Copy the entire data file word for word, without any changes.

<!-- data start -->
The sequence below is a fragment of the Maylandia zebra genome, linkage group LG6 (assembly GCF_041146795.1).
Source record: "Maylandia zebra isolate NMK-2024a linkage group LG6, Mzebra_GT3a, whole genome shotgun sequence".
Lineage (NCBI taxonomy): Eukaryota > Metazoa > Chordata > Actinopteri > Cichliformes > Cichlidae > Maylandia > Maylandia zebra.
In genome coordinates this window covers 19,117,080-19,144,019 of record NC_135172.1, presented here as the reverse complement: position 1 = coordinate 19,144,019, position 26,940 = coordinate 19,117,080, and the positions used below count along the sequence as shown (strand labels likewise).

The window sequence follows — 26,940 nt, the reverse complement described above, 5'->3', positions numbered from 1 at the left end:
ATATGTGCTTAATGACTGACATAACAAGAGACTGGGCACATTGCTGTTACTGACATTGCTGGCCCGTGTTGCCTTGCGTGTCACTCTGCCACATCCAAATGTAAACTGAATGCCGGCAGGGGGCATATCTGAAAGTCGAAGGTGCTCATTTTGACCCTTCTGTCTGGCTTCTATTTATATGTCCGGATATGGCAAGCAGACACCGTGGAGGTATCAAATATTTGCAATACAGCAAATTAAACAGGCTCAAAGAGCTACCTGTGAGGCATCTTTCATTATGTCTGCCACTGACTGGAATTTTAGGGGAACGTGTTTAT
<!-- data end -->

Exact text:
The sequence below is a fragment of the Maylandia zebra genome, linkage group LG6 (assembly GCF_041146795.1).
Source record: "Maylandia zebra isolate NMK-2024a linkage group LG6, Mzebra_GT3a, whole genome shotgun sequence".
Lineage (NCBI taxonomy): Eukaryota > Metazoa > Chordata > Actinopteri > Cichliformes > Cichlidae > Maylandia > Maylandia zebra.
In genome coordinates this window covers 19,117,080-19,144,019 of record NC_135172.1, presented here as the reverse complement: position 1 = coordinate 19,144,019, position 26,940 = coordinate 19,117,080, and the positions used below count along the sequence as shown (strand labels likewise).

The window sequence follows — 26,940 nt, the reverse complement described above, 5'->3', positions numbered from 1 at the left end:
ATATGTGCTTAATGACTGACATAACAAGAGACTGGGCACATTGCTGTTACTGACATTGCTGGCCCGTGTTGCCTTGCGTGTCACTCTGCCACATCCAAATGTAAACTGAATGCCGGCAGGGGGCATATCTGAAAGTCGAAGGTGCTCATTTTGACCCTTCTGTCTGGCTTCTATTTATATGTCCGGATATGGCAAGCAGACACCGTGGAGGTATCAAATATTTGCAATACAGCAAATTAAACAGGCTCAAAGAGCTACCTGTGAGGCATCTTTCATTATGTCTGCCACTGACTGGAATTTTAGGGGAACGTGTTTAT